Zero Waste by 2040: A Recommendation Sneak Peek

What the consultants have to say

"My life is garbage, but now I'm in recovery," began Rick Anthony, one of two zero-waste plan consultants recently hired by the city of Austin. He was addressing a packed house at an introductory public meeting last Wednes­day hosted by the city's Solid Waste Advis­ory Commission. Anthony and his partner, Gary Liss of Gary Liss & Associates, will shepherd the city's progress toward its ambitious zero waste by 2040 goal, working with city staff and the public to assemble a zero-waste plan over the next four months. Zero-waste planning prioritizes the reduction and reuse of waste and looks to recycling and composting as a last resort, Liss said. To keep from getting laughed out of the room, Liss quipped, "We say, 'zero waste or darn close to it,'" explaining that a business or locality diverting 90% or more of its waste from landfills is considered to be achieving zero waste.

Here's a sneak peek at some of the team's near-term recommendations, which Liss emphasized are subject to change based on further input from the public and the city:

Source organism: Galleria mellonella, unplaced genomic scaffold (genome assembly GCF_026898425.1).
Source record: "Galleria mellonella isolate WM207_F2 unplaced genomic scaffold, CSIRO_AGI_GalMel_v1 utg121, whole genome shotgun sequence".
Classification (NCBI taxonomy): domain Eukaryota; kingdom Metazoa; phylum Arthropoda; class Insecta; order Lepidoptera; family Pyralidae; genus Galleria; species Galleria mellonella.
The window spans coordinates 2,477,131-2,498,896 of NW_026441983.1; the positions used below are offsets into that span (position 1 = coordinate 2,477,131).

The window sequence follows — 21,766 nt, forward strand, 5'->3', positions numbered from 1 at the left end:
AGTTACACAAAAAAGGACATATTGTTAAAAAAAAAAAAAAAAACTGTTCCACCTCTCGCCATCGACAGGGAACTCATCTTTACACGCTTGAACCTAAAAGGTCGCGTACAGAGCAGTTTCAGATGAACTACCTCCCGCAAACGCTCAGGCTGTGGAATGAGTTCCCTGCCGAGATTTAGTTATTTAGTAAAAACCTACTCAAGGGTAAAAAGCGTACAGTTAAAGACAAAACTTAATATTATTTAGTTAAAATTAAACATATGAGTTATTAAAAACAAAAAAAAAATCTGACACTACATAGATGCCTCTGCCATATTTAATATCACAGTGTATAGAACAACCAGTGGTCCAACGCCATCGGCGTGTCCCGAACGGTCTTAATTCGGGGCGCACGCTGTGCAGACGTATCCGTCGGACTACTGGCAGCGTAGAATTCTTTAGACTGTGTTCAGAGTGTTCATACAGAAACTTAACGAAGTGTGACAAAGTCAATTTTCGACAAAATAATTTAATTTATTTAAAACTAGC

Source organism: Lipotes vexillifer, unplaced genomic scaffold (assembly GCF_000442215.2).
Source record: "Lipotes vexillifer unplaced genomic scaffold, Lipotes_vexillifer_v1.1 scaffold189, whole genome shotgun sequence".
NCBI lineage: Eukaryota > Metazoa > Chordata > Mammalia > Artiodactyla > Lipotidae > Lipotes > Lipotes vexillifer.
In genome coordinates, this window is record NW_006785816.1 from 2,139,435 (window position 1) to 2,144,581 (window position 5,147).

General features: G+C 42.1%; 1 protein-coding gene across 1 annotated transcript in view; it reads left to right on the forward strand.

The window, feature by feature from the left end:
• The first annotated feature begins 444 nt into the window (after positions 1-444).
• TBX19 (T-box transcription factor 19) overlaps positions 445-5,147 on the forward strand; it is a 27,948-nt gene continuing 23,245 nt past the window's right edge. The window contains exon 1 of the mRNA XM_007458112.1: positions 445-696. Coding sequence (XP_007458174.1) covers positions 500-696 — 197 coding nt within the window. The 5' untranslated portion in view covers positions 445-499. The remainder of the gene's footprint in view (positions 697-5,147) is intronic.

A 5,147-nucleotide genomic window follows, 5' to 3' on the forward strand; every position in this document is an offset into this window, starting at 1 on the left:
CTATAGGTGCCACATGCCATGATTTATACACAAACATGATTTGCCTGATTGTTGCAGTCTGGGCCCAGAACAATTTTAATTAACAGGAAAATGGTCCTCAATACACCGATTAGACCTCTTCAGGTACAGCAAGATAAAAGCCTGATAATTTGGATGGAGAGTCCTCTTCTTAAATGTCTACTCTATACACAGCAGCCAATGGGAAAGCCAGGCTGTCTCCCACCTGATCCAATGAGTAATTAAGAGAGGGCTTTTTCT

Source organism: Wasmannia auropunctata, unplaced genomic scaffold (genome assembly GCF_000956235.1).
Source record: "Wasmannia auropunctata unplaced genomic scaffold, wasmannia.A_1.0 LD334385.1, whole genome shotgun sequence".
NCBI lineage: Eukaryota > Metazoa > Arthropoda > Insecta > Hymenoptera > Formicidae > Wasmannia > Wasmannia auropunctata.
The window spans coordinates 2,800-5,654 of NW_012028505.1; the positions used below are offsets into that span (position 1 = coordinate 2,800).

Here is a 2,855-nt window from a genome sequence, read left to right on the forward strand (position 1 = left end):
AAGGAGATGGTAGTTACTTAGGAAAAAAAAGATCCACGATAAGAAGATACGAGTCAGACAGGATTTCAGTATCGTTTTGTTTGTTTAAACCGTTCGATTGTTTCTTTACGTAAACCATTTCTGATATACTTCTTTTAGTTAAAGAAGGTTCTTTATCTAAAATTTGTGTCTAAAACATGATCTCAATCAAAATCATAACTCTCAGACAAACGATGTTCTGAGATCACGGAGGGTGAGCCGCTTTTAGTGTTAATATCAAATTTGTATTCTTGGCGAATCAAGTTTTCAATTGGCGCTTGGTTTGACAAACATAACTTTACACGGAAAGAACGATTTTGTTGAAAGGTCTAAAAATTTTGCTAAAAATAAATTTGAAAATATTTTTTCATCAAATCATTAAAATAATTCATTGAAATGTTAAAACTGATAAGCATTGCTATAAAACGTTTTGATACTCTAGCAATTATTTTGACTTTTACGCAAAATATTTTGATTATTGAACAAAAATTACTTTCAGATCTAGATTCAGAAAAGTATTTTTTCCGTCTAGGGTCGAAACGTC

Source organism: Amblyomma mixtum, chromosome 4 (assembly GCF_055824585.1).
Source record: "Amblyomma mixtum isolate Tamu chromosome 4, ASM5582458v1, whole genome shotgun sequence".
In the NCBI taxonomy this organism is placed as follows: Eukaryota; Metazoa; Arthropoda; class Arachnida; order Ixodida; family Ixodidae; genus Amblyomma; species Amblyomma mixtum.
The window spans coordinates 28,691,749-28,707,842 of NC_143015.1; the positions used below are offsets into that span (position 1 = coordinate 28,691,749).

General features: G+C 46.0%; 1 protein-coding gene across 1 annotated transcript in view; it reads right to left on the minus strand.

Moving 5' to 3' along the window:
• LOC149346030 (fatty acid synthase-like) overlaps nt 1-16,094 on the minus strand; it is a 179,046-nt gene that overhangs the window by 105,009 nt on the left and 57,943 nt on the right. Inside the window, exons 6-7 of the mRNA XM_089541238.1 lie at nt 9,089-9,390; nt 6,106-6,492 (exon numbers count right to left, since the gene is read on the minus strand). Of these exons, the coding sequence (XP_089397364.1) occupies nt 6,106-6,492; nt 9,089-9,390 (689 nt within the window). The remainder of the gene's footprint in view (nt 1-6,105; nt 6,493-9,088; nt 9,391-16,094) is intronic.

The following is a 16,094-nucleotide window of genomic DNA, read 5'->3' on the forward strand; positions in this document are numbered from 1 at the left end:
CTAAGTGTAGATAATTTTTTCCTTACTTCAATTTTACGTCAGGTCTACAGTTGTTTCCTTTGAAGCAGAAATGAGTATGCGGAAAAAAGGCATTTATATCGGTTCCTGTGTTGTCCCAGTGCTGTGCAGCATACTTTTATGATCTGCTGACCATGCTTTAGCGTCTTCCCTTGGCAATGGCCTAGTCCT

Expand the 1998 Commercial Recycling Ordinance to include all businesses and apartments, and strengthen its goals (with an emphasis on getting organics and construction and demolition debris out of landfills).

Develop policies and programs to support reuse businesses and nonprofits in Austin, like Habitat for Humanity's ReStore, Goodwill, and thrift stores such as the clusters on Burnet Road and South Congress.

Support expansion of recycling and composting facilities, including more reuse and recycling capacity for deconstruction, remodeling, construction, and demolition activities, and more composting capacity for both residents and businesses.

Identify zero-waste businesses that divert more than 90% of their waste, develop education and training programs to learn from those successes, and focus on how best to engage other businesses.

The duo also discussed the waste reduction and economic development potential of Resource Recovery Parks, described by the EPA as the "co-location of reuse, recycling, and compost processing with manufacturing and retail businesses in a central facility to which the public can bring all their wastes and recoverable materials, recover some value from their discards, and buy other items at bargain prices." The plan could include one or more local parks.

Opportunities to participate in the zero-waste planning process are coming up. Attend one of three public meetings scheduled each month beginning in Feb­ru­ary; see for meeting locations and times.

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zero waste goal, zero-waste goal, Rick Anthony, Solid Waste Advisory Commission, Gary Liss

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